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- 088 SmorgShow Podcast (12.23.16)
- 087 SmorgShow Podcast (07.08.16)
- Chris and Ally Do Echosmith Karaoke
- 086 SmorgShow Podcast (04.11.15)
- “Fight or Flight”, New Single by Ally Bockay
- 085 SmorgShow Podcast (08.30.14)
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Category Archives: SmorgSongs
Original words and music by Ally Bockay, available for purchase on iTunes.
Phillip Donald’s New CD, “For the Kiddies” will be released this fall. In the meantime, enjoy the brand new single “Hide and Seek”.
This is the first original work from Phillip Donald since 2011’s classic “Such a Good Ugly Thing”, which debuted at #671 on the Bulgaria pop charts and yielded such hits as “Revenge Time”, “Shut Your Face” and “I’d Rather Eat All Day”. Now Phillip has returned to the scene with a collection of children’s songs which will certainly join the ranks of other classics by Peet Seeger, Woody Guthrie, and Burl Ives.
This was recorded live at Waa Kee Sha park in Oswego, IL and was featured in the “Campfire S’Morgs” episode, number 57. Singing with us on this track is Anthony Luperini, Judy Child, Baba Gonesh, Phillip Donald, and Granny Rose. It was the first time we podcasted our show live to the world with our remote equipment. It was a beautiful summer night and a great way to cap off Ally’s summer vacation. We will likely do this again next year.
Here’s a treat for the old-time, loyal SmorgShow fans. Chris and Ally remake “Mr. Brown Can Moo”, originally performed by the HPs on the Chris and Dave Smorgasbord show (Season 1 Episode 2, 9-18-82). Lyrics taken from the Dr. Seuss classic children’s book and updated with 21st century sound effects!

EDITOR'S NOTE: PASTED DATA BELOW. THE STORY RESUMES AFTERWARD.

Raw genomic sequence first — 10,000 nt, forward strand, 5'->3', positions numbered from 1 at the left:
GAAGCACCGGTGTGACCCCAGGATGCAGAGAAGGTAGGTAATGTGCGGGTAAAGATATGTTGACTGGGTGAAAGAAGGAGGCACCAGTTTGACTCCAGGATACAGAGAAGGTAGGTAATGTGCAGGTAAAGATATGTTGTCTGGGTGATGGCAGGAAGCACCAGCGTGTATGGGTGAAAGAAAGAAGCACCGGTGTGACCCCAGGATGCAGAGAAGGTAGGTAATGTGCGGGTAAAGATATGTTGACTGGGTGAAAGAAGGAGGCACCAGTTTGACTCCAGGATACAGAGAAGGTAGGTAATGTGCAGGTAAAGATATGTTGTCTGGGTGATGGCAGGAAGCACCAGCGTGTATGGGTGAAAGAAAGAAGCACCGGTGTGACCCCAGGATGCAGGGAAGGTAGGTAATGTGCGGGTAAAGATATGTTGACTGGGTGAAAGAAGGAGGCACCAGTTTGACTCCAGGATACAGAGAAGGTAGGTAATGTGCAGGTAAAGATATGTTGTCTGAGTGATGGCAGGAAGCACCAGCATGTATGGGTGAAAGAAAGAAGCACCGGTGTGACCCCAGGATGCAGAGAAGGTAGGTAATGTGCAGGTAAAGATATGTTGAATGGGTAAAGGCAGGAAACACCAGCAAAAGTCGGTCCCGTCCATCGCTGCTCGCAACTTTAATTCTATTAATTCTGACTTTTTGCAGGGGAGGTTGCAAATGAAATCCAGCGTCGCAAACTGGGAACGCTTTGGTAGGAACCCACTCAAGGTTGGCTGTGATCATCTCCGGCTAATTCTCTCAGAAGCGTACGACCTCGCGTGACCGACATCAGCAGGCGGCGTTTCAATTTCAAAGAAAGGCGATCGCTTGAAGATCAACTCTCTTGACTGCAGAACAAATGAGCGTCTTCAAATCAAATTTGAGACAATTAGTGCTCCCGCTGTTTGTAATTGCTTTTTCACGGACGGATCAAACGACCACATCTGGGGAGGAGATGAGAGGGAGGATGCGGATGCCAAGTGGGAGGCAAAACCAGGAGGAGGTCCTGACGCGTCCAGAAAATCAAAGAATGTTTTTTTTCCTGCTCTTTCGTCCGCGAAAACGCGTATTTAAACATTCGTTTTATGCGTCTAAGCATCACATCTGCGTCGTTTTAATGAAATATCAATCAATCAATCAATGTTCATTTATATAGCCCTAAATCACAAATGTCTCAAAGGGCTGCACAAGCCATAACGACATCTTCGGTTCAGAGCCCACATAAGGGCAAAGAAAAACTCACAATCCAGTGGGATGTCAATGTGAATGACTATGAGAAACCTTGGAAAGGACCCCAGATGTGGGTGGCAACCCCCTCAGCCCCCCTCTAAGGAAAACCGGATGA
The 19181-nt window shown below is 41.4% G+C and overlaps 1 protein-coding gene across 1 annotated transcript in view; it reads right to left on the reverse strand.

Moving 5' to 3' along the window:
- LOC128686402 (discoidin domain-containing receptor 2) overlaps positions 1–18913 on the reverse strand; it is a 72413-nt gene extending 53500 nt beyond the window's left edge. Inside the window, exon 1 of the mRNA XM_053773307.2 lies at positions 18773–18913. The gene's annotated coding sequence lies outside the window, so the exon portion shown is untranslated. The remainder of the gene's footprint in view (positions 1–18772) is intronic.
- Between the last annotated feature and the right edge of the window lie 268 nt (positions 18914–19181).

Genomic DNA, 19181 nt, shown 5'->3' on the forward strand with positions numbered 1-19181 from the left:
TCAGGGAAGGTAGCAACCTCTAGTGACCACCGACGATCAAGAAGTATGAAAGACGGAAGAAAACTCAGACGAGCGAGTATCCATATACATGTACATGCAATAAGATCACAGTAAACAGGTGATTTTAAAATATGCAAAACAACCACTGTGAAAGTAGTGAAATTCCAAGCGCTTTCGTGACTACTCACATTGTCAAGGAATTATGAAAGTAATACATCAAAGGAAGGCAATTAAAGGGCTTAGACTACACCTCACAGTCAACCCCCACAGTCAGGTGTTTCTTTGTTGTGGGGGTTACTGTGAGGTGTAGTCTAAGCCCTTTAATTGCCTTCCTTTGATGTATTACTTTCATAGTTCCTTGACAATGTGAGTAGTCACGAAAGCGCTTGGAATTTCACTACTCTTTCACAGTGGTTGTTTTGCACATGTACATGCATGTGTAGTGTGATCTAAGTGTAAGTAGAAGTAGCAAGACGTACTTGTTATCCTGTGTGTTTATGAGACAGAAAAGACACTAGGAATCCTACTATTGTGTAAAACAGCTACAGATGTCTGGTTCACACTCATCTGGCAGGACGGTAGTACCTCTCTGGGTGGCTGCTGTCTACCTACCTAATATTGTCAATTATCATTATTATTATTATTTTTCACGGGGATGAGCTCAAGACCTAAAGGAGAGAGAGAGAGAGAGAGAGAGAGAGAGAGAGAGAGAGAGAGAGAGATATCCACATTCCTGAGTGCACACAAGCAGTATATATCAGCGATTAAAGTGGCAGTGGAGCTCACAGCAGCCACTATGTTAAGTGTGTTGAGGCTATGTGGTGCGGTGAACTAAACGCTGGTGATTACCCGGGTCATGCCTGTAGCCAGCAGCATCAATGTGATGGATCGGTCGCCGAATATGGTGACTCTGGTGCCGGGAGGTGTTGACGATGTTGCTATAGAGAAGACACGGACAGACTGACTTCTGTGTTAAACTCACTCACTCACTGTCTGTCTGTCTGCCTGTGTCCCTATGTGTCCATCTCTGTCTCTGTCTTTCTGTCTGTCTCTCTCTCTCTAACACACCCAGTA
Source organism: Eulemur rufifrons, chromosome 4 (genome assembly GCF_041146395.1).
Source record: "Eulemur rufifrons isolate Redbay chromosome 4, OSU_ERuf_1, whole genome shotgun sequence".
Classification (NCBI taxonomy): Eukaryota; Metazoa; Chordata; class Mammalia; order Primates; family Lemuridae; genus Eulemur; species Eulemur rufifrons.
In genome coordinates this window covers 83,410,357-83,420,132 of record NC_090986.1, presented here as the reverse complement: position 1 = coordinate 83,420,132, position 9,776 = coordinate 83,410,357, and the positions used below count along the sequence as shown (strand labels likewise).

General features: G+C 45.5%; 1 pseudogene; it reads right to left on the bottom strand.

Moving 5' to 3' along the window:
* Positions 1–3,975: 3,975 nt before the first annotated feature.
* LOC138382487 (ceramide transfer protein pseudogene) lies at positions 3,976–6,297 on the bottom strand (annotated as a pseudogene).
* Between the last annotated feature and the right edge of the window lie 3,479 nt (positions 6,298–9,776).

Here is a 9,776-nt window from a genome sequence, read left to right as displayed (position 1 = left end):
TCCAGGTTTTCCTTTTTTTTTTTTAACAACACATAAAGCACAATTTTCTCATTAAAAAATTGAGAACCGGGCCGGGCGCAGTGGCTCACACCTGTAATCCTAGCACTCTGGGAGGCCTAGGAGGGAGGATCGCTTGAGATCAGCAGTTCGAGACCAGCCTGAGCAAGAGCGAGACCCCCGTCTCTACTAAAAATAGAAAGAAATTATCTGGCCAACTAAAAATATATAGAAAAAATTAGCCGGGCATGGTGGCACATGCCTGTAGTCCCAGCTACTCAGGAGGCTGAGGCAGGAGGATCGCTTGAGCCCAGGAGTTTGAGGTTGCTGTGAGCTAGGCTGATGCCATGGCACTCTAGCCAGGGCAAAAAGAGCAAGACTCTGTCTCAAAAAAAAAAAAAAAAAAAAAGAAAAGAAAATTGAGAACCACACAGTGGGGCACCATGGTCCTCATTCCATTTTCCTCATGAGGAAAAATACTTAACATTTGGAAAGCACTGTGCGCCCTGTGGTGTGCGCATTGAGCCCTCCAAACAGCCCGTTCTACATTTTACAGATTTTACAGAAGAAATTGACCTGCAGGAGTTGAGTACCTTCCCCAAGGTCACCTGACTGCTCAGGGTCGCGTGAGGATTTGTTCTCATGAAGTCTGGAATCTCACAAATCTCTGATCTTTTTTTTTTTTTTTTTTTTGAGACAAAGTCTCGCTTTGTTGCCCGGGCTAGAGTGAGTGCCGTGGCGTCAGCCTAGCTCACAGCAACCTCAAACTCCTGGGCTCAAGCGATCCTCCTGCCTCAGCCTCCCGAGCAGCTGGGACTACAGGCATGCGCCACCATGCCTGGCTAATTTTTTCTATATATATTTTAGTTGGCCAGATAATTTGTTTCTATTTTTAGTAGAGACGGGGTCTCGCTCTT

After having performed this song live in public several times in the 1980’s, I finally decided to do a proper in-studio recording of this song. This was entirely written by Peet McCain.
This is a re-make of the opening track from our 1982 album, “Cow Dung and Chicken Tongue”. It was fun using 21st century technology to make this version.
I’m here all week…
Rap Song ’91 (1991) – It was my first year truly on my own (that is, no roommate and paying the bills all by myself). I was living in a downtown Chicago apartment right in the middle of all the action. However, Jerry and I were getting a little tired of all the uptight Streeterville girls and their attitude. So Jerry and I put together this song in about 20 minutes. We rap about bein’ dissed by one too many chicks. This is taken from the ‘City Boyz’ video collection. Recorded in my downtown studio apartment in the fall of 1991.
The Days of Adolescence (1989) -My farewell song to the 1980’s. A song about growing up and saying goodbye to teenage life. Just before entering the 1990’s I decided to write a song that captured the essence of that period. I tried to incorporate all the main highlights and low lights from that period of my life. Every thing mentioned in this song really happened. Lyrics wise, probably my best song. I just re-mixed it with some fancy new software to double my voice during the chorus and to get rid of Don Henley in the background. Couldn’t really do too much about my being off key.